Date of Award


Degree Type


Degree Name

Doctor of Philosophy (PhD)


Physics and Astronomy

First Advisor

Dr. D. Michael Crenshaw - Chair

Second Advisor

Dr. H. Richard Miller

Third Advisor

Dr. Paul Wiita

Fourth Advisor

Dr. Matthias Dietrich

Fifth Advisor

Dr. Xiaochun He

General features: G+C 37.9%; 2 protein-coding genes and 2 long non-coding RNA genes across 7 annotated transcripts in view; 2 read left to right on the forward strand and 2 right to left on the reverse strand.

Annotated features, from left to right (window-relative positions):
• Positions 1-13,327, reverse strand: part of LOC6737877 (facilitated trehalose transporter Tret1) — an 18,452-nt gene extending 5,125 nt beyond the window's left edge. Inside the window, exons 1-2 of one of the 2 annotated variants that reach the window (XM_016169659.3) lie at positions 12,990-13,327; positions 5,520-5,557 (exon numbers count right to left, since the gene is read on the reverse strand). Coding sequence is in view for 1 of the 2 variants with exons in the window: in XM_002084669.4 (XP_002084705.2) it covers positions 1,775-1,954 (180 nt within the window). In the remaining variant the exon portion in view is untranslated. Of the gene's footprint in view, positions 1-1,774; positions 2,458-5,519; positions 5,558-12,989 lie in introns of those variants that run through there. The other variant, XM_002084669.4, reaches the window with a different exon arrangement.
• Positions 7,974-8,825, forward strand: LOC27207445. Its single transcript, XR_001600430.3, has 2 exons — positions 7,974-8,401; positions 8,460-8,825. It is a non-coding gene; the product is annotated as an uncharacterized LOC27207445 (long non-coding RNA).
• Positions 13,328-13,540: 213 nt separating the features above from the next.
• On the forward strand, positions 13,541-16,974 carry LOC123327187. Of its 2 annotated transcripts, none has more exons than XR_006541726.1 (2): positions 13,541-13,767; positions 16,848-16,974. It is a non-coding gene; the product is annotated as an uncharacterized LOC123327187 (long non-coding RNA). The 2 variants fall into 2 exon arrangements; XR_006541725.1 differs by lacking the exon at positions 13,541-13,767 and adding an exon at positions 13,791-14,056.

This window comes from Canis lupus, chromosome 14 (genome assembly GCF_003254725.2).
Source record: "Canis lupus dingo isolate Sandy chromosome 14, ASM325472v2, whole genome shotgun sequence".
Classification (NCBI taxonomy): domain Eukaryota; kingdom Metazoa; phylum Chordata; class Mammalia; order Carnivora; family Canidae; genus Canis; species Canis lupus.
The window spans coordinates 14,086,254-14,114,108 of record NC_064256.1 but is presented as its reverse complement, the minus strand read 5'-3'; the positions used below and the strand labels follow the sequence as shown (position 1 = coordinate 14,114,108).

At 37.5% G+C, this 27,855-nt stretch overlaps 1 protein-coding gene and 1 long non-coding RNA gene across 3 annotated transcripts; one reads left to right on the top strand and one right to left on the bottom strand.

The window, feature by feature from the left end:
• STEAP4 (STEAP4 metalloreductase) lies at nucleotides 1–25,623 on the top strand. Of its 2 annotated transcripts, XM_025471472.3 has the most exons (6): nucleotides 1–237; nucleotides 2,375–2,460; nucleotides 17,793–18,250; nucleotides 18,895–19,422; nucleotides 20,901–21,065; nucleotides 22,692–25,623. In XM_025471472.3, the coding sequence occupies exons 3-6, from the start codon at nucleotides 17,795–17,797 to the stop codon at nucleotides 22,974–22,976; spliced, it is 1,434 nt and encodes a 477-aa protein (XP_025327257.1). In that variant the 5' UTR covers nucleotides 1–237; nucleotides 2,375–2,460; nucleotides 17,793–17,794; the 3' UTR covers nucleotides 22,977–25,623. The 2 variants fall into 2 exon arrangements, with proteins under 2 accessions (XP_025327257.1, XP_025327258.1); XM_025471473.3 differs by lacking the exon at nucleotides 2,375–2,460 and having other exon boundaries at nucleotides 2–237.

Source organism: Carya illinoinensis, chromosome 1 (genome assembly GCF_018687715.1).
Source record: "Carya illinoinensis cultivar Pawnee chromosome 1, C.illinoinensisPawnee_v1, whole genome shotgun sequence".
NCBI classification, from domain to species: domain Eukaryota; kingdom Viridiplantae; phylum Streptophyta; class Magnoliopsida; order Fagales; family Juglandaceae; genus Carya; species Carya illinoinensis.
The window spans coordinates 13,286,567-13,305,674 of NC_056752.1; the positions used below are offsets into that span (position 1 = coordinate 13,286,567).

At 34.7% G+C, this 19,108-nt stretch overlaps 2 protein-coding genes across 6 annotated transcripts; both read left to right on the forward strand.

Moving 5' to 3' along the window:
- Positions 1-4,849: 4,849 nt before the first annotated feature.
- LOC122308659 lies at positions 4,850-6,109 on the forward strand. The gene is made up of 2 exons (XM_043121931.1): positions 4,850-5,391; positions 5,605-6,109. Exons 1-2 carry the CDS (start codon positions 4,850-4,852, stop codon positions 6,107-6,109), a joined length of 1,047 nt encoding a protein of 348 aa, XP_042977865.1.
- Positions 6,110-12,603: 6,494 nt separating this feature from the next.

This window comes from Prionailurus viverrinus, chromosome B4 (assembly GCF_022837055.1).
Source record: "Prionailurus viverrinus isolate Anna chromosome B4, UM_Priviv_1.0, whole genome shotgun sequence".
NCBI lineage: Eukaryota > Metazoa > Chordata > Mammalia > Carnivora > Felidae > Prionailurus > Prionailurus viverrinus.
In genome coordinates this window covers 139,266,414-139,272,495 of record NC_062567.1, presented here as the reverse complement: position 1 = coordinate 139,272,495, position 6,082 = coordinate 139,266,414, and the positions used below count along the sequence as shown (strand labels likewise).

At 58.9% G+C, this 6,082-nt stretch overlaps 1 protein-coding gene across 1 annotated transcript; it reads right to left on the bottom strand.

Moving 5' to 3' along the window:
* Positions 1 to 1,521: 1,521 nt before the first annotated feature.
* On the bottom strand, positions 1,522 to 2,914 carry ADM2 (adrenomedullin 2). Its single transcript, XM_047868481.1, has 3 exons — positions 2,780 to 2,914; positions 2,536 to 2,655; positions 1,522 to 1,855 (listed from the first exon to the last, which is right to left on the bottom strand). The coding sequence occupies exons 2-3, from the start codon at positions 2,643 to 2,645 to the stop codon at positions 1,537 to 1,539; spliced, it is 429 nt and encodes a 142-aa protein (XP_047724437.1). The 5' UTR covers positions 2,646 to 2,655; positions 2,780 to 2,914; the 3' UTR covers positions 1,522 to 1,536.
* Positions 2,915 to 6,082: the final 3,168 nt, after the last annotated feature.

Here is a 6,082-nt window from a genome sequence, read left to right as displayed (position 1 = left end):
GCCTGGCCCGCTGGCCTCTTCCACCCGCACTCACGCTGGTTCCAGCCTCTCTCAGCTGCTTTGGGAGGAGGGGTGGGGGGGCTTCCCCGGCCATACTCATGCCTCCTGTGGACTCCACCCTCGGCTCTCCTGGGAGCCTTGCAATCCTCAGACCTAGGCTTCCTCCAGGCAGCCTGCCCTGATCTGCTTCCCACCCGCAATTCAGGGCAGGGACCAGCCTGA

We focus on determining the underlying physical cause of a Seyfert galaxy's appearance as type a 1.8 or 1.9. Are these "intermediate" Seyfert types typical Seyfert 1 nuclei reddened by central dusty tori or by nuclear dust lanes/spirals in the narrow-line region? Or, are they similar to NGC 2992, objects that have intrinsically weak continua and weak broad emission lines? Our study compares measurements of the reddenings of the narrow and broad-line regions with each other and with the X-ray column derived from XMM Newton 0.5-10 keV spectra to determine the presence and location of dust in the line of sight for a sample of 35 Seyfert 1.8s and 1.9s. From this, we find that Seyfert 1.9s are an almost equal mix of low-flux objects with unreddened broad line regions, and objects with broad line regions reddened by an internal dust source, either the torus or dust structures on the same size scale as the narrow line region. The 1.9s that recieved this designation due to a low continuum flux state showed variable type classifications. All three of the Seyfert 1.8s in our study are probably in low continuum states. Many objects have been misclassified as Seyfert 1.8/1.9s in the past, probably due to improper [N II]/H-alpha deconvolution leading to a false detection of weak broad H-alpha.